Alcohol Health Alliance challenges Strongbow's Rio Olympics Team GB sponsorship

Strongbow Team GB sponsorship

Strongbow’s Rio Olympics sponsorship of Team GB has been accused of encouraging underage drinking by members of the Alcohol Health Alliance (AHA).

The Heineken-owned cider brand has come under fire from the AHA's roster of doctors, public health experts and alcohol groups who believe that Strongbow’s association with the Olympic athletes could encourage teenagers to start drinking. In a joint letter, members of the AHA, said that the alcohol brand’s sponsorship of Team GB will “promote the idea of drinking to our young people”.

Dr Clifford Mann, president of the Royal College of Emergency Medicine, and Sarah Toule of the World Cancer Research Fund are amongst the signatories. In the letter they argue that there is “strong evidence that exposure to alcohol marketing leads young people to drink at an earlier age”.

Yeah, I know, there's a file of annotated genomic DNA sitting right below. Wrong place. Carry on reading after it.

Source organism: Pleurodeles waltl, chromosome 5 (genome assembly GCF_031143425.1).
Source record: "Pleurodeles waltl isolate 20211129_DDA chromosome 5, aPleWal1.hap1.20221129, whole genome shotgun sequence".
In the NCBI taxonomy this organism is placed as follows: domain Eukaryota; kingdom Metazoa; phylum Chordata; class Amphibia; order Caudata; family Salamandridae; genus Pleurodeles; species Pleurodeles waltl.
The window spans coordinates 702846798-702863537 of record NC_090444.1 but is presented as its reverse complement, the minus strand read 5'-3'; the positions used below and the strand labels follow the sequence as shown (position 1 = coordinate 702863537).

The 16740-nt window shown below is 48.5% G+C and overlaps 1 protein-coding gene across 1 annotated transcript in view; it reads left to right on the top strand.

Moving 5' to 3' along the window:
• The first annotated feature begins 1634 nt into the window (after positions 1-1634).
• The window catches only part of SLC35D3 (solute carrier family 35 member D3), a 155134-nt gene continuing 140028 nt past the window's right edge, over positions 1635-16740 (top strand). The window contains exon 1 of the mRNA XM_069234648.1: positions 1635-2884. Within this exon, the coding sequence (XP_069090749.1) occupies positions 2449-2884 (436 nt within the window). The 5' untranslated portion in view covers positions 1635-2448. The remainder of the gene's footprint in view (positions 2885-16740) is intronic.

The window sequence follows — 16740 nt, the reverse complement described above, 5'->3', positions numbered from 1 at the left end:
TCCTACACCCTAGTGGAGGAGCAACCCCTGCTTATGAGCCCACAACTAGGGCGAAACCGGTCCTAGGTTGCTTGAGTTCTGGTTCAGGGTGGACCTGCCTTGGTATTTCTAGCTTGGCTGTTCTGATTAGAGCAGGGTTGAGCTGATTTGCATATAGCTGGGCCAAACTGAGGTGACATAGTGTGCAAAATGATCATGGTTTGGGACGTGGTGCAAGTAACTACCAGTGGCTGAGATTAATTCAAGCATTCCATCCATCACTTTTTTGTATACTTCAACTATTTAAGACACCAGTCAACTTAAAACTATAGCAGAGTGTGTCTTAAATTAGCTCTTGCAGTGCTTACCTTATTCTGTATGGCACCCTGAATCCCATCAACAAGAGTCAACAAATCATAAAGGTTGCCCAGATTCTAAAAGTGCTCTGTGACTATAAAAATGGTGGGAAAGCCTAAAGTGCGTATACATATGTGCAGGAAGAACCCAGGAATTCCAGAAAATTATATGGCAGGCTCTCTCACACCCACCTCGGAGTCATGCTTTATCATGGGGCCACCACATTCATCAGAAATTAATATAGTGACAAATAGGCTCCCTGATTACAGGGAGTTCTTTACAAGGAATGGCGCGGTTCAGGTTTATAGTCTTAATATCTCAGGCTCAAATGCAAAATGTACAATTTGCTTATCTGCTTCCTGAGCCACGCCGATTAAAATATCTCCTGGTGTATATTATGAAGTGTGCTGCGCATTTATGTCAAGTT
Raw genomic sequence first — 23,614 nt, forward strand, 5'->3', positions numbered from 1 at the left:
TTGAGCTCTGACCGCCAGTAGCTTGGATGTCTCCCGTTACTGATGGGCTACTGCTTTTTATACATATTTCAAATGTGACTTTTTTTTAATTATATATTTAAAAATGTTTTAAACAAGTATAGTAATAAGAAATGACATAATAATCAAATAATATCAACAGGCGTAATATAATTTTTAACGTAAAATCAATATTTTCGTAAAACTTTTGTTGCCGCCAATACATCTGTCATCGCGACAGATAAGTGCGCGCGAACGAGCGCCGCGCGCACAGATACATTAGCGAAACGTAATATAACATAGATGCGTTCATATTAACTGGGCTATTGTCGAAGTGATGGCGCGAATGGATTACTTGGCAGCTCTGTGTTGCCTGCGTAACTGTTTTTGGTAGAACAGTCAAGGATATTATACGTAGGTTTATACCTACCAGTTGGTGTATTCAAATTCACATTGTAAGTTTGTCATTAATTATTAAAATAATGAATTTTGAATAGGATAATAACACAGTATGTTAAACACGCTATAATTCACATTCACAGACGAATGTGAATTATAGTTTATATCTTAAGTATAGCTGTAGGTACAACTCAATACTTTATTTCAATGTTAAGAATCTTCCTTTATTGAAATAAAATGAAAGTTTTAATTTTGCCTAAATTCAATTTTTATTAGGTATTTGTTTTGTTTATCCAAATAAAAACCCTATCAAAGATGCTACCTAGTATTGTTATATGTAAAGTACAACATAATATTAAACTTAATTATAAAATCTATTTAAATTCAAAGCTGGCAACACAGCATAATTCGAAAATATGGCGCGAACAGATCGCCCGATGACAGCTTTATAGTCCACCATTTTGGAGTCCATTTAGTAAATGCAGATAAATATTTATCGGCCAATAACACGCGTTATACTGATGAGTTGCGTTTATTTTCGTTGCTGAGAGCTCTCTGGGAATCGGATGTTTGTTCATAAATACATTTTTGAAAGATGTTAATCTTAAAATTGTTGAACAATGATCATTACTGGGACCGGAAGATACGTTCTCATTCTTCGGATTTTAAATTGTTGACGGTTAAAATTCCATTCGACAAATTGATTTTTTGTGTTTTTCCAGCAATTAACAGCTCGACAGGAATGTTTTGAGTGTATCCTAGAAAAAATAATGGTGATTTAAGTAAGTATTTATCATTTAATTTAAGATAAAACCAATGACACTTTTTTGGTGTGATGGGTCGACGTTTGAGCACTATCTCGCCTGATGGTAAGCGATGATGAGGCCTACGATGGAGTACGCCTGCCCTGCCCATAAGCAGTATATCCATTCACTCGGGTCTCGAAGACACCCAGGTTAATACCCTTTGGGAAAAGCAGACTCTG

“We know from the research that exposure to alcohol messages increases the likelihood that non-drinking young people will start to drink, and increases the likelihood that existing young drinkers will drink more alcohol, and in a more risky fashion. This exposure also leads to more positive beliefs among young people about alcohol.”

Strongbow struck a sponsorship agreement with the British Olympic Committee (BOA) in April in a deal that allows it to feature the official Team GB branding on its products as part of its “supporting the supporters” campaign.

Strongbow has addressed the AHA’s concerns, maintaining that its campaign was aimed entirely at adults and would not entail any individual Team GB athletes promoting its drinks.

“Our partnership is exclusively focused on the adult fans who will be cheering on Team GB over the next two weeks. Strongbow will not be sold or promoted at Games venues, feature in TV coverage, or be linked to any individual member of Team GB,” said a spokesman.

Olympic advertising has been an even greater talking point with the Rio Olympics due to the rule changes in advertising which now give non-official sponsors the chance to leverage the popularity of the Games.

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